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ST. PETERSBURG, Fla. — Attorneys general across the United States have joined together in urging lawmakers to pass banking reform legislation that would allow the banking industry to work with businesses in the legal marijuana industry.
Last week, attorneys general in 30 states and 4 U.S. territories sent a letter to Congress asking them to pass the SAFE Banking Act, or something similar, to protect banks that work with marijuana businesses. Florida Attorney General Ashley Moody was not among those who signed the letter.
There are more than 80,000 licensed doctors in Florida, but just over 2,000 are currently qualified to prescribe medical marijuana to patients.
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Returning from Iraq after the deadliest year for U.S. soldiers in the war, a local veteran said his life was completely different.
"I was just kind of like, I felt like a shell of a person," said the soldier who wanted to go by Jake.
Jake said he was on prescribed medications that numbed him. He started looking into alternatives like medical marijuana.
"I was a little hesitant because of the stigma attached to it from working in the military all my adult life. It was something kind of frowned upon," Jake said.
But he found a doctor who helped guide him. Now, Jake is on a CBD and THC mix.
"I take a pill at night time and I sleep like a baby," said Jake.
But not all patients can find the right doctor or right medication combination so quickly. There are more than 100,000 active medical marijuana holders in the state but only 2,212 doctors qualified to prescribe medical marijuana, according to Florida's Office of Medical Marijuana Use.
WEARETV ABC 3 Pensacola FL
by Renee Beninate
In 2010, Allman was diagnosed with multiple sclerosis. She was confined to her bed and wheelchair, taking 50 pills a day.
"I literally for the last nine years felt lost for a while on all those medications - 50 drugs a day. I spent a couple years after I was diagnosed just completely in a daze," she said.
Today, she can now walk, only takes five medications a day and has gotten off opioids.
She said medical marijuana has been the difference.
WUSF Public Media By ABUKAR ADAN
Florida voters in 2016 approved a constitutional amendment that legalized medical marijuana. And while recreational use is still illegal, cities and counties across the state are loosening up penalties.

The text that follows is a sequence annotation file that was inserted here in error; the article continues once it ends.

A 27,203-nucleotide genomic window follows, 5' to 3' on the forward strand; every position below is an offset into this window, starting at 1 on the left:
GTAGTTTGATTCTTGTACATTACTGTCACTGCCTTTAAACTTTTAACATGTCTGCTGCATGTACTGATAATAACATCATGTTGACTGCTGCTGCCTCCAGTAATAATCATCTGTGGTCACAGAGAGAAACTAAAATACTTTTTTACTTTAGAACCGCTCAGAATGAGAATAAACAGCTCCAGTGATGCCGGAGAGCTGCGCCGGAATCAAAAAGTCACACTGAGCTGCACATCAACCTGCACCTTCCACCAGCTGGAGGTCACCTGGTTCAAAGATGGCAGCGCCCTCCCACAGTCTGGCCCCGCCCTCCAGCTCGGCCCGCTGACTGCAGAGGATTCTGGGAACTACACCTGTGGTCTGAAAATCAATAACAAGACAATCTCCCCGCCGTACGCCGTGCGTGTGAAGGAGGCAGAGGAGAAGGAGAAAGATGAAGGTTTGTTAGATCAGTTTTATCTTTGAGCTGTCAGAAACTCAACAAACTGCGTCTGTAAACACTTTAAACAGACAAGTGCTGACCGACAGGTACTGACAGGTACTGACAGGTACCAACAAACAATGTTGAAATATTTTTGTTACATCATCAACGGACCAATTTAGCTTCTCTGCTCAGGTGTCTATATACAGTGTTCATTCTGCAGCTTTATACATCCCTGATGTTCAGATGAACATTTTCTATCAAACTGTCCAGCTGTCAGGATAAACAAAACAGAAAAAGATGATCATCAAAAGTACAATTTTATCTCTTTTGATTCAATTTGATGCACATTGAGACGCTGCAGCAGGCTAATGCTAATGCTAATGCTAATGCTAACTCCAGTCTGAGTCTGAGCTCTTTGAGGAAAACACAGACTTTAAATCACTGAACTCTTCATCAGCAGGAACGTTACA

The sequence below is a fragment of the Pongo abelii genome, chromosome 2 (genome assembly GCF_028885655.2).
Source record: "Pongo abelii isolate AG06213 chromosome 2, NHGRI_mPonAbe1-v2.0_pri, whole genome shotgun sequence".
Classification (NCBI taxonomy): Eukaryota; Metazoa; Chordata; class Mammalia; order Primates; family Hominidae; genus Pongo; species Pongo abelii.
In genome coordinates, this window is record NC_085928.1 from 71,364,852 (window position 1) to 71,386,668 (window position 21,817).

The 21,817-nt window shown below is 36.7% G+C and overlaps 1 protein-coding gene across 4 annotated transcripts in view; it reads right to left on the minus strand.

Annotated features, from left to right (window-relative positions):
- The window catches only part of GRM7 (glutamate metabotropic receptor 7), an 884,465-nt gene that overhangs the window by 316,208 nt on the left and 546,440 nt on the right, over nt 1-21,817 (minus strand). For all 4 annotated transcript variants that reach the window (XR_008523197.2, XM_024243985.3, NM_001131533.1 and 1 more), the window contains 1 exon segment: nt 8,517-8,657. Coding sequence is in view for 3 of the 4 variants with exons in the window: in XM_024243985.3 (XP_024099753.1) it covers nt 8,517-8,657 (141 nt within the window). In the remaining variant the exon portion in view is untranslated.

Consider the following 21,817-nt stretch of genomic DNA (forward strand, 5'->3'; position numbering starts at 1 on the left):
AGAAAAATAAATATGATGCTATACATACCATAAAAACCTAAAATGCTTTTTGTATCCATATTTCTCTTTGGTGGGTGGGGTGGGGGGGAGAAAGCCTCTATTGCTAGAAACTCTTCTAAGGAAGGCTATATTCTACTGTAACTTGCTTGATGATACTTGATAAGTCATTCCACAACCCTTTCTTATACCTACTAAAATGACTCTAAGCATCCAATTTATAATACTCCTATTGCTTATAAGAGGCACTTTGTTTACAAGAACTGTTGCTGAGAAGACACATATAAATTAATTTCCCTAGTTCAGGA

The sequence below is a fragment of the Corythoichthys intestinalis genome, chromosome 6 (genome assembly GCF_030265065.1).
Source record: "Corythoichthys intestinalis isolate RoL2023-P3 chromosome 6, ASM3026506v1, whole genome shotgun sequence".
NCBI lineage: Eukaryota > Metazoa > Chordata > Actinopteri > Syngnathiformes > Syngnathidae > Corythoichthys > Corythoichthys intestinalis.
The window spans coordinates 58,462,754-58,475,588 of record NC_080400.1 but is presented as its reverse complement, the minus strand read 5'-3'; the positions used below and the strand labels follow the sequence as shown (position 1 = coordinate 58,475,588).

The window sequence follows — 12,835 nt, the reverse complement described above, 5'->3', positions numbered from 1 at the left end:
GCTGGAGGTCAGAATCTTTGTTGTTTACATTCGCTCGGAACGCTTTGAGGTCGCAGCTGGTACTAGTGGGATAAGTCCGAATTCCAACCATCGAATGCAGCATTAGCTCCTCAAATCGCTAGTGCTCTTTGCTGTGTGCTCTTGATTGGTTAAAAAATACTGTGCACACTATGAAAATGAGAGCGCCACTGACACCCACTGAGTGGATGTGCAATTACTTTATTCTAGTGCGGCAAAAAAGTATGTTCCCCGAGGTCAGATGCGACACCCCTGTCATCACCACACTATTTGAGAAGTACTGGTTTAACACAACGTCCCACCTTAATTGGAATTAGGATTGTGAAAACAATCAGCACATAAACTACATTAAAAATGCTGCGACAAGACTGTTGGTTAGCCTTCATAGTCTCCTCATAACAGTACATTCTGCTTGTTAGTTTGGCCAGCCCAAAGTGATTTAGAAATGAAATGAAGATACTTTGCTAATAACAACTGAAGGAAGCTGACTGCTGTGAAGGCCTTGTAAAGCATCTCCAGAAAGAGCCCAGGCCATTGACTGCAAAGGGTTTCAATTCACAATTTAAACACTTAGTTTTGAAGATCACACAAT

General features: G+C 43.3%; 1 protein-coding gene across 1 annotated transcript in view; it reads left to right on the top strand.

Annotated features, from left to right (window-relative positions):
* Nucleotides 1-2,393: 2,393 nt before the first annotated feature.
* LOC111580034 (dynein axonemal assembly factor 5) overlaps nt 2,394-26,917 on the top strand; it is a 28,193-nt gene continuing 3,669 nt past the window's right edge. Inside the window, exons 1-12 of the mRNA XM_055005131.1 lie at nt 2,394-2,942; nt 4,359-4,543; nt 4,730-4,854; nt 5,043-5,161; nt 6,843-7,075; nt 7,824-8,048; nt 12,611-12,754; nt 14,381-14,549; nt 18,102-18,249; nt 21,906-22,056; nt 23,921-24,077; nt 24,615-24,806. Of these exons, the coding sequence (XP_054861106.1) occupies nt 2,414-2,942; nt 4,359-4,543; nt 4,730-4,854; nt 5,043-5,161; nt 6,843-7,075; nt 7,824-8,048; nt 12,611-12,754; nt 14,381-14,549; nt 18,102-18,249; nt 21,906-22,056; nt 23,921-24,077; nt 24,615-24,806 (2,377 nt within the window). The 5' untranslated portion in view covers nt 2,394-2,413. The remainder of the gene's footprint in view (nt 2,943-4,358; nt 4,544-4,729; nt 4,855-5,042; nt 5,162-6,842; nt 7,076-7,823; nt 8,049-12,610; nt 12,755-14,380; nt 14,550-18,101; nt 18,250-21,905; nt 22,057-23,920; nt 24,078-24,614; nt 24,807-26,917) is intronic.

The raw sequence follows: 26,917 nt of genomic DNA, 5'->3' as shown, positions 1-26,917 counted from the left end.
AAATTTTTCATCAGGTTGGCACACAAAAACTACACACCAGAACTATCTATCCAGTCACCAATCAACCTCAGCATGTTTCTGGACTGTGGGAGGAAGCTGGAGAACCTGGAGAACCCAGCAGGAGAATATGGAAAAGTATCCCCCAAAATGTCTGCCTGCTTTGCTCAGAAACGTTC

The surprise was the next part: Because she'd failed the test, she was being recommended for dismissal. The director of the school's entry-level nursing program, Lori Lupe, handed the eager, first-year student a letter declaring she had violated the school's zero-tolerance drug policy. McKeon was so stunned she barely defended herself. She left the February 2018 meeting and cried.
Initially recruited to swim at Nova Southeastern straight out of high school, McKeon had to postpone her college plans because of health problems that began with a severe stomach bleed. Now her life was being thrown off-course again — this time by the very thing that had finally helped her feel better.
One day six years ago, Holly Bell was rummaging through her daughter’s Volkswagen when she stumbled upon an identification card. It was issued from a medical marijuana registry in Los Angeles, California. She stared at Hilary’s face on the card, fascinated but not surprised.
“I mean I grew up in an era where everybody smoked pot. It was no big deal,” Bell says.
She can laugh about it now but back then, she had a slew of questions for her daughter.
In her answers, Hilary described how medical marijuana relaxed her muscles and soothed her anxiety – both crippling symptoms of a congenital disease; she was born 10 weeks premature and with mild cerebral palsy.
Today, Hilary Bell, 28, works as a film writer in Nashville, where medical marijuana is still illegal. And Bell has recently been named the first-ever cannabis director of Florida, where the regulation and use of cannabis remains a political hot topic.
Florida Is the Nation's Fastest-Growing Medical Marijuana Market
Miami New Times, by
Despite ongoing efforts by the Florida Legislature to thwart the will of the people, Florida likely has the fastest- growing medical marijuana program in the nation.
More than 213,000 people are enrolled, with 10,000-plus signing up every month.
Florida Pheonix, by Lloyd Dunkelberger
A plan to limit medical marijuana’s potency went up in smoke as the 2019 Legislature moves to a conclusion.
Earlier this spring, lawmakers passed a bill and Gov. Ron DeSantis signed it into law, allowing Floridians who have debilitating diseases to smoke medical marijuana. Advocates say the law carries out of the will of Florida voters who overwhelmingly approved a 2016 state constitutional amendment to allow medical marijuana.
But later in the legislative session, the Florida House advanced a bill to limit the level of tetrahydrocannabinol (THC) – the chemical agent that causes the high – to no more than 10 percent in whole-flower products. But the bill (HB 7117) stalled.
Florida Agriculture Commissioner Nikki Fried opposed the legislation.